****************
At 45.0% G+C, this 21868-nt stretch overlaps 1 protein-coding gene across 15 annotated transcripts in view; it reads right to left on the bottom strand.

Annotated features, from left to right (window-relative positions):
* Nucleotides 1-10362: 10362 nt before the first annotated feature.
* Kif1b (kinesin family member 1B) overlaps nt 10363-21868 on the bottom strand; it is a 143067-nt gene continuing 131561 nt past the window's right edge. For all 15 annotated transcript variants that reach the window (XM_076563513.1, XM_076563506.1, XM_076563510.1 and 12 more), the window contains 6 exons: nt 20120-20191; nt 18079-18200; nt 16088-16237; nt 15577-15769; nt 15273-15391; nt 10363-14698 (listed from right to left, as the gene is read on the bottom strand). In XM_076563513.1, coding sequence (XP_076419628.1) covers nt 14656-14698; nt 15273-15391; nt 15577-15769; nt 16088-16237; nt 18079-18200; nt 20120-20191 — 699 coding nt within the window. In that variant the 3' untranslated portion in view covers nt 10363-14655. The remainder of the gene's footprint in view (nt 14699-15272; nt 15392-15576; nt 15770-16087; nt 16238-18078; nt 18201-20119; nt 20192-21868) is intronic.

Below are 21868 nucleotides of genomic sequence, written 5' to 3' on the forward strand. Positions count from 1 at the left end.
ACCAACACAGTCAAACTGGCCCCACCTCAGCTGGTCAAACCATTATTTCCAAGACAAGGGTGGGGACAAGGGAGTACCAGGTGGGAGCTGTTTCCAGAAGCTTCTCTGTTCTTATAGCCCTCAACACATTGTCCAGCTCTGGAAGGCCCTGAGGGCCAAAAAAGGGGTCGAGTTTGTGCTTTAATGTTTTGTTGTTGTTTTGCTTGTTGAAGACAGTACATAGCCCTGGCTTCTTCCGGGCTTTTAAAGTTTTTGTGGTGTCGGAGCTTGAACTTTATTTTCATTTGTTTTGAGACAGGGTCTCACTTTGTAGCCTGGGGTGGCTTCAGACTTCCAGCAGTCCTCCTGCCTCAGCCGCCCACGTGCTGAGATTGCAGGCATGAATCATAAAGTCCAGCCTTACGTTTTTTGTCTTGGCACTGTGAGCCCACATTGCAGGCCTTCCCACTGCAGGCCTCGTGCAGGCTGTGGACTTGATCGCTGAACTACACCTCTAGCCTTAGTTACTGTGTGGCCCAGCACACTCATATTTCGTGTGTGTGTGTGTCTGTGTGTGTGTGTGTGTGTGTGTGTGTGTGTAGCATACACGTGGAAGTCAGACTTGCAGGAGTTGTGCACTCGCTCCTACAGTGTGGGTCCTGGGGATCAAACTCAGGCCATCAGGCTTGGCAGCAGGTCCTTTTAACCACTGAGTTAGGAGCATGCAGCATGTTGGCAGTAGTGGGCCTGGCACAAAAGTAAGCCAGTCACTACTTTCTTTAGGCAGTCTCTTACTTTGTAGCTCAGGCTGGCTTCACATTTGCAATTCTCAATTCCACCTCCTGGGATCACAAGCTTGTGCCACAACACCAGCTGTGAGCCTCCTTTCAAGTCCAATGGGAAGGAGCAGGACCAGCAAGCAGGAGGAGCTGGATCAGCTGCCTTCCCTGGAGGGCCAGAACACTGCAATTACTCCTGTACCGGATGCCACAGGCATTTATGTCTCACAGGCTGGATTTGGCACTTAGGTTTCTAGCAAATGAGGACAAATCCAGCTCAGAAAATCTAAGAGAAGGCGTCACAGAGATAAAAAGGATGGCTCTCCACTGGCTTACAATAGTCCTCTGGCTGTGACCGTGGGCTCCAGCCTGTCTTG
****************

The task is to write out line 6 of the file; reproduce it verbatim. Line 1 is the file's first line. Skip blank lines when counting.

ACCAACACAGTCAAACTGGCCCCACCTCAGCTGGTCAAACCATTATTTCCAAGACAAGGGTGGGGACAAGGGAGTACCAGGTGGGAGCTGTTTCCAGAAGCTTCTCTGTTCTTATAGCCCTCAACACATTGTCCAGCTCTGGAAGGCCCTGAGGGCCAAAAAAGGGGTCGAGTTTGTGCTTTAATGTTTTGTTGTTGTTTTGCTTGTTGAAGACAGTACATAGCCCTGGCTTCTTCCGGGCTTTTAAAGTTTTTGTGGTGTCGGAGCTTGAACTTTATTTTCATTTGTTTTGAGACAGGGTCTCACTTTGTAGCCTGGGGTGGCTTCAGACTTCCAGCAGTCCTCCTGCCTCAGCCGCCCACGTGCTGAGATTGCAGGCATGAATCATAAAGTCCAGCCTTACGTTTTTTGTCTTGGCACTGTGAGCCCACATTGCAGGCCTTCCCACTGCAGGCCTCGTGCAGGCTGTGGACTTGATCGCTGAACTACACCTCTAGCCTTAGTTACTGTGTGGCCCAGCACACTCATATTTCGTGTGTGTGTGTGTCTGTGTGTGTGTGTGTGTGTGTGTGTGTGTGTAGCATACACGTGGAAGTCAGACTTGCAGGAGTTGTGCACTCGCTCCTACAGTGTGGGTCCTGGGGATCAAACTCAGGCCATCAGGCTTGGCAGCAGGTCCTTTTAACCACTGAGTTAGGAGCATGCAGCATGTTGGCAGTAGTGGGCCTGGCACAAAAGTAAGCCAGTCACTACTTTCTTTAGGCAGTCTCTTACTTTGTAGCTCAGGCTGGCTTCACATTTGCAATTCTCAATTCCACCTCCTGGGATCACAAGCTTGTGCCACAACACCAGCTGTGAGCCTCCTTTCAAGTCCAATGGGAAGGAGCAGGACCAGCAAGCAGGAGGAGCTGGATCAGCTGCCTTCCCTGGAGGGCCAGAACACTGCAATTACTCCTGTACCGGATGCCACAGGCATTTATGTCTCACAGGCTGGATTTGGCACTTAGGTTTCTAGCAAATGAGGACAAATCCAGCTCAGAAAATCTAAGAGAAGGCGTCACAGAGATAAAAAGGATGGCTCTCCACTGGCTTACAATAGTCCTCTGGCTGTGACCGTGGGCTCCAGCCTGTCTTG